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For Release: Wednesday, October 13, 2021

DEC Environmental Conservation Police Officer Highlights

Recent ECO Actions

New York State Department of Environmental Conservation (DEC) Police Officers (ECOs) and Investigators enforce the 71 Chapters of NY Environmental Conservation Law (ECL), protecting fish and wildlife and preserving environmental quality across New York. In 1880, the first eight Game Protectors proudly began serving to protect the natural resources and people of New York State. In 2020, the 298 ECOs and Investigators across the state responded to 29,673 calls and worked on cases that resulted in 11,952 tickets or arrests for crimes ranging from deer poaching to solid waste dumping, illegal mining, the black market pet trade, and excessive emissions violations.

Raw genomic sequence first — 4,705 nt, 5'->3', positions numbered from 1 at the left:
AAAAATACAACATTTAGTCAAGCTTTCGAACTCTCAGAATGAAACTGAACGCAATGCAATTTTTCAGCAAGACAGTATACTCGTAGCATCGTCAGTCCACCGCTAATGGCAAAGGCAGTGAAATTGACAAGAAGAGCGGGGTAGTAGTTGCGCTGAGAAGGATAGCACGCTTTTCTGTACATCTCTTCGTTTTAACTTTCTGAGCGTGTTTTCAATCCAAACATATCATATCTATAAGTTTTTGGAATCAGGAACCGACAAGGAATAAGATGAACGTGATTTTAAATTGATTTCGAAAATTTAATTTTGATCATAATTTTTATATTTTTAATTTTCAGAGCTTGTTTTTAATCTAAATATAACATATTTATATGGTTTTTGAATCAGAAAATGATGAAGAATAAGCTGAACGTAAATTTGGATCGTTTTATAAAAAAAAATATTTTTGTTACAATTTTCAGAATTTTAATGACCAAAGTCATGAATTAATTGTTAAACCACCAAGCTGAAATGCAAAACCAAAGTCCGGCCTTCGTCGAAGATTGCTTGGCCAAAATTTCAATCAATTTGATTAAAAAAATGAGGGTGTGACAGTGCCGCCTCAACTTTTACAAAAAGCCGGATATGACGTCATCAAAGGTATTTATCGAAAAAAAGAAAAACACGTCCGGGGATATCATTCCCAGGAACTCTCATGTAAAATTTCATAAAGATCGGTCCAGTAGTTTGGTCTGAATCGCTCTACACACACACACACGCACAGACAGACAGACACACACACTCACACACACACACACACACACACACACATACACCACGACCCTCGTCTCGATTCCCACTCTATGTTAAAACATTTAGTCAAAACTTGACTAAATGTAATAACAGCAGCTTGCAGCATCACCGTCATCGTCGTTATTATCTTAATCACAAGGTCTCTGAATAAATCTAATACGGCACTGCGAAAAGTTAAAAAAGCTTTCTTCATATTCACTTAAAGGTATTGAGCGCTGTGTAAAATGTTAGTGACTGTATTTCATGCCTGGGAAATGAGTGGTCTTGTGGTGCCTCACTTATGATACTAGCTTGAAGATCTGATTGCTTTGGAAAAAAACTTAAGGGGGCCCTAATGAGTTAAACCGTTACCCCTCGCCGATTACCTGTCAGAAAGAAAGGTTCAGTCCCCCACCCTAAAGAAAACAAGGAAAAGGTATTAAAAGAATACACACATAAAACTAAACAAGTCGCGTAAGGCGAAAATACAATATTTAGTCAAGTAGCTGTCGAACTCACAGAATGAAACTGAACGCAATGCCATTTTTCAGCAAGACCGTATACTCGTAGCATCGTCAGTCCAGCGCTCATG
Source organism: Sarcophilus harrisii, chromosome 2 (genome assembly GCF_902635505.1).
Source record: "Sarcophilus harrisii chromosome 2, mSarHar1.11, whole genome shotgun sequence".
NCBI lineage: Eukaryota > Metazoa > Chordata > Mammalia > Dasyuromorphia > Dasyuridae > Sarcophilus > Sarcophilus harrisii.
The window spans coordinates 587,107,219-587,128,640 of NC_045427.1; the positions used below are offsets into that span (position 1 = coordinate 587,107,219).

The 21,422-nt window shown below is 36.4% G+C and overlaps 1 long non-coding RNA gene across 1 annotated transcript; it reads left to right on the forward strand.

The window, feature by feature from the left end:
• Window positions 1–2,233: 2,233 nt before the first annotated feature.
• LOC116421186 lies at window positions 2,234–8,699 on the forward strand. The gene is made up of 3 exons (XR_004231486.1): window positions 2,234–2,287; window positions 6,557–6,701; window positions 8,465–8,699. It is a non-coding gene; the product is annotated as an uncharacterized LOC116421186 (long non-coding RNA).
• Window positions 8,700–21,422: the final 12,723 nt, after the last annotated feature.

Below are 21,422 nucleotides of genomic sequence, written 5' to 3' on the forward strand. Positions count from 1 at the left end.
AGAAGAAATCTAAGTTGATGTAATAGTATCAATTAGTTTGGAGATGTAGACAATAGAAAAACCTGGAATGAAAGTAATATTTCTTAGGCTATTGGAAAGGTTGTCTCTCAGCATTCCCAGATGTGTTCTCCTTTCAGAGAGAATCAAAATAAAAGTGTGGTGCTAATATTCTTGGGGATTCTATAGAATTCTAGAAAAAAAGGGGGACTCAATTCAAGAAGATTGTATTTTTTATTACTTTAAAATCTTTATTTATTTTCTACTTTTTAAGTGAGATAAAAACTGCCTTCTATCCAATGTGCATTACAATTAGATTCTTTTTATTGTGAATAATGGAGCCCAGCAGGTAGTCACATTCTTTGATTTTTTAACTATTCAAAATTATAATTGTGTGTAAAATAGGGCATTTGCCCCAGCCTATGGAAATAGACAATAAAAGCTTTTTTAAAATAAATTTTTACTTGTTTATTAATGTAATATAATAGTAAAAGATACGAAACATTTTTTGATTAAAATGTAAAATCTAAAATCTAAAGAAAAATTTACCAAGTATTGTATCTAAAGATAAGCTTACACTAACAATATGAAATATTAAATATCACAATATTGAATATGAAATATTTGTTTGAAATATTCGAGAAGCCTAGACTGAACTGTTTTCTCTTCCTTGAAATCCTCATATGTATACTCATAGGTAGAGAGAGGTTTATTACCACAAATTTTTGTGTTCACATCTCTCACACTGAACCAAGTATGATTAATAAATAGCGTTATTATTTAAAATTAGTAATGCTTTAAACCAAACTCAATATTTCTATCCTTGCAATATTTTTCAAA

"DEC's Environmental Conservation Police Officers are working hard in communities across New York to protect natural resources by upholding our state's stringent laws and regulations and protecting public safety," Commissioner Basil Seggos said. "Our ECOs are expertly trained to perform their duties in every setting-from cities to wilderness-and continue to adapt to meet new and emerging challenges as they build on their longstanding commitment to protect New York's environment."

If you witness an environmental crime or believe a violation of environmental law occurred, please call the DEC Division of Law Enforcement hotline at 1-844-DEC-ECOS (1-844-332-3267).

Hazardous Material Spill- Ulster County